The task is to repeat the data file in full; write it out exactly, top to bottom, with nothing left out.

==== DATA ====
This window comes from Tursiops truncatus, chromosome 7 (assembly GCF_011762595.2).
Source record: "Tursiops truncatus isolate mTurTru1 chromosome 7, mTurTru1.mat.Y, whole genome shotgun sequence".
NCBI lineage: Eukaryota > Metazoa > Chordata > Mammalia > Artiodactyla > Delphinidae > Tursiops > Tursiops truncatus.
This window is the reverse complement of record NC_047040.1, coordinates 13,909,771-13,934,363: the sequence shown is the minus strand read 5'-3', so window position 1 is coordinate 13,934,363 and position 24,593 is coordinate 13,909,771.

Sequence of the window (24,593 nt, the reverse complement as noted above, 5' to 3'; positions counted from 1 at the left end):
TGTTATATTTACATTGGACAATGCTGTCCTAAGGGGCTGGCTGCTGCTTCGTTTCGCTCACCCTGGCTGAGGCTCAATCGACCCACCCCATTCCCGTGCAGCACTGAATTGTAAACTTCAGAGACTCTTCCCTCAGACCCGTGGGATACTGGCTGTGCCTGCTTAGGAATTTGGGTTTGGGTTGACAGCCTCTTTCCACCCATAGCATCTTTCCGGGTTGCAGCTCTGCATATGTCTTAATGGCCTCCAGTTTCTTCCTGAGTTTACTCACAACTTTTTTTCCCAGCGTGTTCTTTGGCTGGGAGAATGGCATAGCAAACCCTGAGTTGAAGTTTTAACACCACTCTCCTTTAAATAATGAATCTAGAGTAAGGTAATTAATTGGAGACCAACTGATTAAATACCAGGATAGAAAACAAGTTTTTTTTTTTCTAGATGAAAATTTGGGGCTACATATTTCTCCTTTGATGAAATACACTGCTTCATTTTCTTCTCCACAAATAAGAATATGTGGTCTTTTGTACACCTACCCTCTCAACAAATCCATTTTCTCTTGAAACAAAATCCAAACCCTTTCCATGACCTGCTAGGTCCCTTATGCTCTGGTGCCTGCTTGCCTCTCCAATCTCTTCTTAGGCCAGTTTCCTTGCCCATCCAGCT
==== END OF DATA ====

This window comes from Tursiops truncatus, chromosome 7 (assembly GCF_011762595.2).
Source record: "Tursiops truncatus isolate mTurTru1 chromosome 7, mTurTru1.mat.Y, whole genome shotgun sequence".
NCBI lineage: Eukaryota > Metazoa > Chordata > Mammalia > Artiodactyla > Delphinidae > Tursiops > Tursiops truncatus.
This window is the reverse complement of record NC_047040.1, coordinates 13,909,771-13,934,363: the sequence shown is the minus strand read 5'-3', so window position 1 is coordinate 13,934,363 and position 24,593 is coordinate 13,909,771.

Sequence of the window (24,593 nt, the reverse complement as noted above, 5' to 3'; positions counted from 1 at the left end):
TGTTATATTTACATTGGACAATGCTGTCCTAAGGGGCTGGCTGCTGCTTCGTTTCGCTCACCCTGGCTGAGGCTCAATCGACCCACCCCATTCCCGTGCAGCACTGAATTGTAAACTTCAGAGACTCTTCCCTCAGACCCGTGGGATACTGGCTGTGCCTGCTTAGGAATTTGGGTTTGGGTTGACAGCCTCTTTCCACCCATAGCATCTTTCCGGGTTGCAGCTCTGCATATGTCTTAATGGCCTCCAGTTTCTTCCTGAGTTTACTCACAACTTTTTTTCCCAGCGTGTTCTTTGGCTGGGAGAATGGCATAGCAAACCCTGAGTTGAAGTTTTAACACCACTCTCCTTTAAATAATGAATCTAGAGTAAGGTAATTAATTGGAGACCAACTGATTAAATACCAGGATAGAAAACAAGTTTTTTTTTTTCTAGATGAAAATTTGGGGCTACATATTTCTCCTTTGATGAAATACACTGCTTCATTTTCTTCTCCACAAATAAGAATATGTGGTCTTTTGTACACCTACCCTCTCAACAAATCCATTTTCTCTTGAAACAAAATCCAAACCCTTTCCATGACCTGCTAGGTCCCTTATGCTCTGGTGCCTGCTTGCCTCTCCAATCTCTTCTTAGGCCAGTTTCCTTGCCCATCCAGCT